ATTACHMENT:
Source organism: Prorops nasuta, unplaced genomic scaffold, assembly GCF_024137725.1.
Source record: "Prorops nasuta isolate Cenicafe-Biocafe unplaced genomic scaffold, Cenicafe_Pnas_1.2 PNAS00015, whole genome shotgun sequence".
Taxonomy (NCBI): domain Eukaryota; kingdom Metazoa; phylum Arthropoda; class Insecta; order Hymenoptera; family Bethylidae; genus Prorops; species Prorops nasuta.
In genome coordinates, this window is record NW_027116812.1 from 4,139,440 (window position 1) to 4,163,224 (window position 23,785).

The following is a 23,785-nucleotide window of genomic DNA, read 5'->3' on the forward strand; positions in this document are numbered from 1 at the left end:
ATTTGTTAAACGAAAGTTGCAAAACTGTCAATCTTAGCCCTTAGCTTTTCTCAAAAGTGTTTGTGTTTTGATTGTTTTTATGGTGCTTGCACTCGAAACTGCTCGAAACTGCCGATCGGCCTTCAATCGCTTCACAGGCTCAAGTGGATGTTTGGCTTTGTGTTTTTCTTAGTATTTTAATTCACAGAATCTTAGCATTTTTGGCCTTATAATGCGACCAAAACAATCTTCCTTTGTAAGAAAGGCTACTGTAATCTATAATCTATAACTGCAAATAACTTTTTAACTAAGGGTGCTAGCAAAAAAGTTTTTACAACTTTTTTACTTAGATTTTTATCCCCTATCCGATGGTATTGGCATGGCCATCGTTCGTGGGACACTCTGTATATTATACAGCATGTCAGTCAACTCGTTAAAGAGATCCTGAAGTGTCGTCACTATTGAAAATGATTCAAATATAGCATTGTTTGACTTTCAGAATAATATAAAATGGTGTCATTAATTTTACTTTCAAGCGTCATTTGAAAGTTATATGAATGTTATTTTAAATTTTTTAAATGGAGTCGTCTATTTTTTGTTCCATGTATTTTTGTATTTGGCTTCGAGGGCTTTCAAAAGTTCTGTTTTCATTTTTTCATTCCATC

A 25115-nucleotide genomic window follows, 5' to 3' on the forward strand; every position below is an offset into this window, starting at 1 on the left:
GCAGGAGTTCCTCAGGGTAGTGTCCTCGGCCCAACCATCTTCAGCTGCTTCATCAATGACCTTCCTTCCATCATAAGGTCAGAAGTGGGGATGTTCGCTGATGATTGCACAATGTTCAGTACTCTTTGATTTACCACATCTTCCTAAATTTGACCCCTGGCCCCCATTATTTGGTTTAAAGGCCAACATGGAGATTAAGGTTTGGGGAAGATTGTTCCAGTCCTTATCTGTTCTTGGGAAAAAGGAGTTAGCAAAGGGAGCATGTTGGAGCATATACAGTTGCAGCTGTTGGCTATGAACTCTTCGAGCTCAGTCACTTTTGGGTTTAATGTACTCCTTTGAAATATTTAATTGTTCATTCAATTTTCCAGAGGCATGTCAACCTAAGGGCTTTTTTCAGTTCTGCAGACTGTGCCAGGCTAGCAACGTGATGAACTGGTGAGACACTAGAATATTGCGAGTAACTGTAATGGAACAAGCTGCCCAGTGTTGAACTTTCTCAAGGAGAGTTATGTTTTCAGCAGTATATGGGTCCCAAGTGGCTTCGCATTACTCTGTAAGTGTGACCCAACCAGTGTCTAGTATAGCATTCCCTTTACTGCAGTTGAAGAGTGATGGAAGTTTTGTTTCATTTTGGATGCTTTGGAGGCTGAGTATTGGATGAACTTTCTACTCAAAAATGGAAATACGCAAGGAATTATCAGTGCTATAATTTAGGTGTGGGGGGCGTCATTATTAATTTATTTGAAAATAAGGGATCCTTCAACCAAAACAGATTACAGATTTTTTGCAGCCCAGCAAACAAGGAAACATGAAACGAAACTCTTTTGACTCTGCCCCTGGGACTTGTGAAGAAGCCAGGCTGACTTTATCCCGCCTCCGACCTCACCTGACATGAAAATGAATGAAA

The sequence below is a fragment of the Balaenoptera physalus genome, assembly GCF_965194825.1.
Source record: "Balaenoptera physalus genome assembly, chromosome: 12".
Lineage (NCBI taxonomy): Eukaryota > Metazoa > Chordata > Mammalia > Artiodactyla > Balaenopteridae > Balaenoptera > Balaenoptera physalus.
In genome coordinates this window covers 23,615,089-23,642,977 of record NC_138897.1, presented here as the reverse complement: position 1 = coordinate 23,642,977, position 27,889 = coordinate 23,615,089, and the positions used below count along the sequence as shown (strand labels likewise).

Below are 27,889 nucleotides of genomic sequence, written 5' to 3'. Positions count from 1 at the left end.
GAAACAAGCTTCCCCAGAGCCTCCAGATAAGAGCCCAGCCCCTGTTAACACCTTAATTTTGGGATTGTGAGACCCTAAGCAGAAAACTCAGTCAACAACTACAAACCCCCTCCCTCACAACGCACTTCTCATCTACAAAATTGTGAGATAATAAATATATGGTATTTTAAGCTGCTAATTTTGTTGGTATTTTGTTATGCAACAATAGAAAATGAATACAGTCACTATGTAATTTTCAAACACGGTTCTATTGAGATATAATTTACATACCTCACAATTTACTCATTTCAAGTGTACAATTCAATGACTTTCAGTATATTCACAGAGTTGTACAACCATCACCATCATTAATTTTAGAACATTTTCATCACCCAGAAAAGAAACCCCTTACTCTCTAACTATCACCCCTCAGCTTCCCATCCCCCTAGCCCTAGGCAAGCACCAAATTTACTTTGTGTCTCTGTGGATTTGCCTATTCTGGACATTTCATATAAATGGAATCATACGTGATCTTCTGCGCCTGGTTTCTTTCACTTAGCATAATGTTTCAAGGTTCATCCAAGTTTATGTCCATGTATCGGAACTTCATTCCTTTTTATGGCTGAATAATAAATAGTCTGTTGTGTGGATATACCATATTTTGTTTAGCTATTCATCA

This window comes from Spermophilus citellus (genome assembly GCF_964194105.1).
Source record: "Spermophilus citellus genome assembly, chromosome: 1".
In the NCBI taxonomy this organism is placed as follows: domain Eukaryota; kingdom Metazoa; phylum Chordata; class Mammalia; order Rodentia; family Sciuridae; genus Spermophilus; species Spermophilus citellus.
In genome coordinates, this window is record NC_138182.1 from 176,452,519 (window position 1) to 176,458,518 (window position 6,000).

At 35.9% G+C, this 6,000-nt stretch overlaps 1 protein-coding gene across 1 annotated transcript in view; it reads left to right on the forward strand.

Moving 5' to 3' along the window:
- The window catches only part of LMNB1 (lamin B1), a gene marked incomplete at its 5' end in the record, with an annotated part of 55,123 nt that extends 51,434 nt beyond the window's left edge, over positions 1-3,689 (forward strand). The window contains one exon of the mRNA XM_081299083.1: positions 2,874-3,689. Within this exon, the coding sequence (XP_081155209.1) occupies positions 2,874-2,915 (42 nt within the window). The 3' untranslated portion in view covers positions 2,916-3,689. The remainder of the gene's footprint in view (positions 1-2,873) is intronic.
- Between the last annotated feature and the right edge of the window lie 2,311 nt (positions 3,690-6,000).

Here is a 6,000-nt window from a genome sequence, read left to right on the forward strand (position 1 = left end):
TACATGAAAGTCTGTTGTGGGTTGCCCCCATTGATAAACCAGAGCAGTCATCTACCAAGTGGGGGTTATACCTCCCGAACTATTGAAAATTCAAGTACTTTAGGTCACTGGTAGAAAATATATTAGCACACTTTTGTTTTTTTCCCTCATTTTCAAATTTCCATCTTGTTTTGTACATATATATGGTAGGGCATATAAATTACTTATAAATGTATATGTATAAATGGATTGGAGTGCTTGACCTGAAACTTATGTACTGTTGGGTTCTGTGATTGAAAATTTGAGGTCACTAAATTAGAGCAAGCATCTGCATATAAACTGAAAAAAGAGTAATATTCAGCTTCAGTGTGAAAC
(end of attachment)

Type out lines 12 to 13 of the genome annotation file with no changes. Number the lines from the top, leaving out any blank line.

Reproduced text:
In genome coordinates this window covers 23,615,089-23,642,977 of record NC_138897.1, presented here as the reverse complement: position 1 = coordinate 23,642,977, position 27,889 = coordinate 23,615,089, and the positions used below count along the sequence as shown (strand labels likewise).

Below are 27,889 nucleotides of genomic sequence, written 5' to 3'. Positions count from 1 at the left end.